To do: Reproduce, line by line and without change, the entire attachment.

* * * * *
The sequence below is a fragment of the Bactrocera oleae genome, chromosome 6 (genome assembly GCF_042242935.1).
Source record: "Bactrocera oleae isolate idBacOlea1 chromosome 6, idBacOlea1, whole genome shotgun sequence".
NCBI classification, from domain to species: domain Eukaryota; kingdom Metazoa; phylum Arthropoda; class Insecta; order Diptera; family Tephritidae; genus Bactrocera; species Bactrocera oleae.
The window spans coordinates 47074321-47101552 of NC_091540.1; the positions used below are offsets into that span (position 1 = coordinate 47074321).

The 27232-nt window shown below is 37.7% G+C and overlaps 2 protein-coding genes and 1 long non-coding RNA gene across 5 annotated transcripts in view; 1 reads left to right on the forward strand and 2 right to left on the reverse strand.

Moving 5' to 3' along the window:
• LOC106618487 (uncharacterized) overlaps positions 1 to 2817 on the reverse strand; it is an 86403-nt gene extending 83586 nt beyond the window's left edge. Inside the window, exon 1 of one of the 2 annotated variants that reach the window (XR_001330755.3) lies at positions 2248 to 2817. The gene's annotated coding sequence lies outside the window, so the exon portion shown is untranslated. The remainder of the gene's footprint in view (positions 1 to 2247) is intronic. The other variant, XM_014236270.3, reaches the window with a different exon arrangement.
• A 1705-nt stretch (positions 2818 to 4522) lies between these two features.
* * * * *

The sequence below is a fragment of the Bactrocera oleae genome, chromosome 6 (genome assembly GCF_042242935.1).
Source record: "Bactrocera oleae isolate idBacOlea1 chromosome 6, idBacOlea1, whole genome shotgun sequence".
NCBI classification, from domain to species: domain Eukaryota; kingdom Metazoa; phylum Arthropoda; class Insecta; order Diptera; family Tephritidae; genus Bactrocera; species Bactrocera oleae.
The window spans coordinates 47074321-47101552 of NC_091540.1; the positions used below are offsets into that span (position 1 = coordinate 47074321).

The 27232-nt window shown below is 37.7% G+C and overlaps 2 protein-coding genes and 1 long non-coding RNA gene across 5 annotated transcripts in view; 1 reads left to right on the forward strand and 2 right to left on the reverse strand.

Moving 5' to 3' along the window:
• LOC106618487 (uncharacterized) overlaps positions 1 to 2817 on the reverse strand; it is an 86403-nt gene extending 83586 nt beyond the window's left edge. Inside the window, exon 1 of one of the 2 annotated variants that reach the window (XR_001330755.3) lies at positions 2248 to 2817. The gene's annotated coding sequence lies outside the window, so the exon portion shown is untranslated. The remainder of the gene's footprint in view (positions 1 to 2247) is intronic. The other variant, XM_014236270.3, reaches the window with a different exon arrangement.
• A 1705-nt stretch (positions 2818 to 4522) lies between these two features.